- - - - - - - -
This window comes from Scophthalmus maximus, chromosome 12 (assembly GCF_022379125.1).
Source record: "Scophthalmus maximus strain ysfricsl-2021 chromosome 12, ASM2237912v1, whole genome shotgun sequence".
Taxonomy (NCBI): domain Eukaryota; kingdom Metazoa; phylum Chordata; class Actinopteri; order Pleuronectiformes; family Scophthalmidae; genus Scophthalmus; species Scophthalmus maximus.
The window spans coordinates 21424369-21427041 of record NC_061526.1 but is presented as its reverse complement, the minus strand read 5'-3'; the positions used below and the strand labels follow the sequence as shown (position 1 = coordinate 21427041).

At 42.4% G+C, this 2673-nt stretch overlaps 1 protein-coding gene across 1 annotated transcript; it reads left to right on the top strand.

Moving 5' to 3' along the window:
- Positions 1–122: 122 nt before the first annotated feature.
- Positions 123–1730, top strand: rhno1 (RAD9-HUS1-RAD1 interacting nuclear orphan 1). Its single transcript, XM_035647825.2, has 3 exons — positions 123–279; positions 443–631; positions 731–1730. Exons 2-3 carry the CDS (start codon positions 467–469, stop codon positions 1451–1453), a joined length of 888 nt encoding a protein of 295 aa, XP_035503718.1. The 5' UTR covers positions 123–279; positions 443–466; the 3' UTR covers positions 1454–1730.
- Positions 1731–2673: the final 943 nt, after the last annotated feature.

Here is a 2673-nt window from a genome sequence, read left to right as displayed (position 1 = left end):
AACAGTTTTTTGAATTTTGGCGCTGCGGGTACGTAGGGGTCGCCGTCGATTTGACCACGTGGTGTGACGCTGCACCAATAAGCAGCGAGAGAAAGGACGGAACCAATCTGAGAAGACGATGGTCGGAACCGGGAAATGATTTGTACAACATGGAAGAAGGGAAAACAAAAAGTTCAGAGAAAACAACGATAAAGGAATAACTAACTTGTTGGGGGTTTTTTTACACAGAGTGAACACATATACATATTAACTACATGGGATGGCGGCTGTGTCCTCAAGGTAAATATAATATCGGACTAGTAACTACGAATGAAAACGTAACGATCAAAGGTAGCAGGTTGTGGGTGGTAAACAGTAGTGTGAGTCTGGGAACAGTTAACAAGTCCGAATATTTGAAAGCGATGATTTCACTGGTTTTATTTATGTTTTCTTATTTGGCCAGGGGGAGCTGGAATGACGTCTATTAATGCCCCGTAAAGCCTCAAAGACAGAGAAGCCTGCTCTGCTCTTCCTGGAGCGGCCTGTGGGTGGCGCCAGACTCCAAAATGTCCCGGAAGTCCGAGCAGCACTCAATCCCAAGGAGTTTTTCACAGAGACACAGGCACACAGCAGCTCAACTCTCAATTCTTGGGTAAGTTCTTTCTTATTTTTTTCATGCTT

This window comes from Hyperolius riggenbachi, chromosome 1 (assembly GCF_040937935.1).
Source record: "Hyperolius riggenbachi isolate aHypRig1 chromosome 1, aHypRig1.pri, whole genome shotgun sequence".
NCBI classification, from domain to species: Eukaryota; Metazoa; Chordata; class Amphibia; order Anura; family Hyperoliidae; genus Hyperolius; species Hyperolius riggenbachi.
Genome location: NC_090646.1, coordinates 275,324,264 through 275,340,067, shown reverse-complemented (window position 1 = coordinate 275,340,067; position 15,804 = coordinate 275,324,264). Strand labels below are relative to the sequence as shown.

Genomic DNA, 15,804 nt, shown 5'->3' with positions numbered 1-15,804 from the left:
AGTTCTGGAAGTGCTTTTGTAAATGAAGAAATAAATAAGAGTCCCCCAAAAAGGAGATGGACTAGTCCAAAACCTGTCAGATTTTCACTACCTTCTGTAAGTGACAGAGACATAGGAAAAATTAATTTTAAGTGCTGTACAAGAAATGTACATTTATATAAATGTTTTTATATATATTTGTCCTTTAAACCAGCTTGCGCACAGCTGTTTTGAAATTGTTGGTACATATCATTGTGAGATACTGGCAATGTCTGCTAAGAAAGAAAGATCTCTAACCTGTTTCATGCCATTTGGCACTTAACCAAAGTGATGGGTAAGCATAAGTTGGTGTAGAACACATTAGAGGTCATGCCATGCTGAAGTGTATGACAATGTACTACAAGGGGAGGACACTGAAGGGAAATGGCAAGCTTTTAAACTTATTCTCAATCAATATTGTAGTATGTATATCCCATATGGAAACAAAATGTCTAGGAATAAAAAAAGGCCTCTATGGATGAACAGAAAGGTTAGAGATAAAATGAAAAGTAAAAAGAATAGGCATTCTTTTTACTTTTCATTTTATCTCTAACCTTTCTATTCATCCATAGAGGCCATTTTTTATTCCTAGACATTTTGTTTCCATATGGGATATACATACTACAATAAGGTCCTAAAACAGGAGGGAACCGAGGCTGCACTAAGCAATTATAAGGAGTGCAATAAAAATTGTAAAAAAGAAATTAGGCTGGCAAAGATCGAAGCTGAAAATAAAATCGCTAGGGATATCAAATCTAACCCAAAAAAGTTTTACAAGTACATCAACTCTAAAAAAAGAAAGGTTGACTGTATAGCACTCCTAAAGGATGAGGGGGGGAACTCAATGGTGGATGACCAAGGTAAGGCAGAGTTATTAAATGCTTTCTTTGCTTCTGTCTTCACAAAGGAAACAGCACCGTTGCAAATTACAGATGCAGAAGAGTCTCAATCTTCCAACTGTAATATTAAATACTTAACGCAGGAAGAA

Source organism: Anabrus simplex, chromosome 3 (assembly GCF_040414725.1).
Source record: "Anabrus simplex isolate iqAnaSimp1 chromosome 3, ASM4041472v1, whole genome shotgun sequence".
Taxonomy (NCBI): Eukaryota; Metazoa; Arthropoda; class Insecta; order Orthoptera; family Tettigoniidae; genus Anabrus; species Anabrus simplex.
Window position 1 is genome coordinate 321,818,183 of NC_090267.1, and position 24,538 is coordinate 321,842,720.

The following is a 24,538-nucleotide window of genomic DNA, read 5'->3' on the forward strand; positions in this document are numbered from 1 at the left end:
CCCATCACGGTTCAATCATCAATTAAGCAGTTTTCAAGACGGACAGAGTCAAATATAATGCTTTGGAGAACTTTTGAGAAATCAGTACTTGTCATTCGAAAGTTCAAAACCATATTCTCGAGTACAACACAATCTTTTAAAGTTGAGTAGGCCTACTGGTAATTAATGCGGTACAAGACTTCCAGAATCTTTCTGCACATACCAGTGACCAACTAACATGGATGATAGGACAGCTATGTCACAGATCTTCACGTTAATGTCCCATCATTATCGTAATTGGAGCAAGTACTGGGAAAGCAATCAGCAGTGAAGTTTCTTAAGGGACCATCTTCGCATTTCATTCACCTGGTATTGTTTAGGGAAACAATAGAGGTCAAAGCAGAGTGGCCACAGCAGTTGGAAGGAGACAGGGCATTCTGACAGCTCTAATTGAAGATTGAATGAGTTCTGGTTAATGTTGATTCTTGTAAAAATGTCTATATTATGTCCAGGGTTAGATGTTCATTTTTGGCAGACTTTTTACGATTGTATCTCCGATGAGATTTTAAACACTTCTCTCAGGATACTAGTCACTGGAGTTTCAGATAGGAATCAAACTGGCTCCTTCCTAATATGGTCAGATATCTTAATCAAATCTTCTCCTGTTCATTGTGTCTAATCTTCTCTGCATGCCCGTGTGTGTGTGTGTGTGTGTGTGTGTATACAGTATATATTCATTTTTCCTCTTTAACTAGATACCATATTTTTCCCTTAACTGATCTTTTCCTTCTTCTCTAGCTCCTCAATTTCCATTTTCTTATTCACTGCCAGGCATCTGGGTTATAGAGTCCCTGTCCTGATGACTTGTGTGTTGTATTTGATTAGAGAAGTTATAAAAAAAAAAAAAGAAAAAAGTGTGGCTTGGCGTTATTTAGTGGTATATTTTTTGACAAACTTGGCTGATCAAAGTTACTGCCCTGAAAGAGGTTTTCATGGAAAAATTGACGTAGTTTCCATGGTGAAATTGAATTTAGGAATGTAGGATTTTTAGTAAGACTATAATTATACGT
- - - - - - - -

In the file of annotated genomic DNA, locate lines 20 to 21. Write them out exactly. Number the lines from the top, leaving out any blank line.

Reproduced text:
Taxonomy (NCBI): Eukaryota; Metazoa; Arthropoda; class Insecta; order Orthoptera; family Tettigoniidae; genus Anabrus; species Anabrus simplex.
Window position 1 is genome coordinate 321,818,183 of NC_090267.1, and position 24,538 is coordinate 321,842,720.